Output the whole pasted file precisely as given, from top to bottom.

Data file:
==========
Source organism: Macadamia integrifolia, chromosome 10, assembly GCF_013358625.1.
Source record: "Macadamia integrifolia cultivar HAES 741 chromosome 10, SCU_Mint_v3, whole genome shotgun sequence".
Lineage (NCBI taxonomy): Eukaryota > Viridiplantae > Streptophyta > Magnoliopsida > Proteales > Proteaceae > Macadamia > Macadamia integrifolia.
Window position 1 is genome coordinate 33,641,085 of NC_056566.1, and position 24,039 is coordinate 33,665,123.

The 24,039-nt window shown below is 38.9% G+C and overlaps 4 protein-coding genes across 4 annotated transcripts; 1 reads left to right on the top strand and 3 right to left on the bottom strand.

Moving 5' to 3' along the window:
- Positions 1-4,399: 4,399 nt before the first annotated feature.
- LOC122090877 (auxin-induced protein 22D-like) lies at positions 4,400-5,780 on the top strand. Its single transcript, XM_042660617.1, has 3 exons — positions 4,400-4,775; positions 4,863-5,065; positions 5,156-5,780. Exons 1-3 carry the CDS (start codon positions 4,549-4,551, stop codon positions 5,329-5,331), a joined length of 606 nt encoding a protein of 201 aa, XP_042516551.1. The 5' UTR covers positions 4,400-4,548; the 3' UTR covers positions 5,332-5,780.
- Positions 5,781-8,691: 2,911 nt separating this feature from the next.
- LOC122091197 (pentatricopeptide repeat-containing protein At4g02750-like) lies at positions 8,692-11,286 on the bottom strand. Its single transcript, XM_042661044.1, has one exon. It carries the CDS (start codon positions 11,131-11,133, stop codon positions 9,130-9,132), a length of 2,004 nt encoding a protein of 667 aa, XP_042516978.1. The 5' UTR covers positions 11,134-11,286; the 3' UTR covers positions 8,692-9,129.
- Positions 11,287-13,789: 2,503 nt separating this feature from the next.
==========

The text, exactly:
Source organism: Macadamia integrifolia, chromosome 10, assembly GCF_013358625.1.
Source record: "Macadamia integrifolia cultivar HAES 741 chromosome 10, SCU_Mint_v3, whole genome shotgun sequence".
Lineage (NCBI taxonomy): Eukaryota > Viridiplantae > Streptophyta > Magnoliopsida > Proteales > Proteaceae > Macadamia > Macadamia integrifolia.
Window position 1 is genome coordinate 33,641,085 of NC_056566.1, and position 24,039 is coordinate 33,665,123.

The 24,039-nt window shown below is 38.9% G+C and overlaps 4 protein-coding genes across 4 annotated transcripts; 1 reads left to right on the top strand and 3 right to left on the bottom strand.

Moving 5' to 3' along the window:
- Positions 1-4,399: 4,399 nt before the first annotated feature.
- LOC122090877 (auxin-induced protein 22D-like) lies at positions 4,400-5,780 on the top strand. Its single transcript, XM_042660617.1, has 3 exons — positions 4,400-4,775; positions 4,863-5,065; positions 5,156-5,780. Exons 1-3 carry the CDS (start codon positions 4,549-4,551, stop codon positions 5,329-5,331), a joined length of 606 nt encoding a protein of 201 aa, XP_042516551.1. The 5' UTR covers positions 4,400-4,548; the 3' UTR covers positions 5,332-5,780.
- Positions 5,781-8,691: 2,911 nt separating this feature from the next.
- LOC122091197 (pentatricopeptide repeat-containing protein At4g02750-like) lies at positions 8,692-11,286 on the bottom strand. Its single transcript, XM_042661044.1, has one exon. It carries the CDS (start codon positions 11,131-11,133, stop codon positions 9,130-9,132), a length of 2,004 nt encoding a protein of 667 aa, XP_042516978.1. The 5' UTR covers positions 11,134-11,286; the 3' UTR covers positions 8,692-9,129.
- Positions 11,287-13,789: 2,503 nt separating this feature from the next.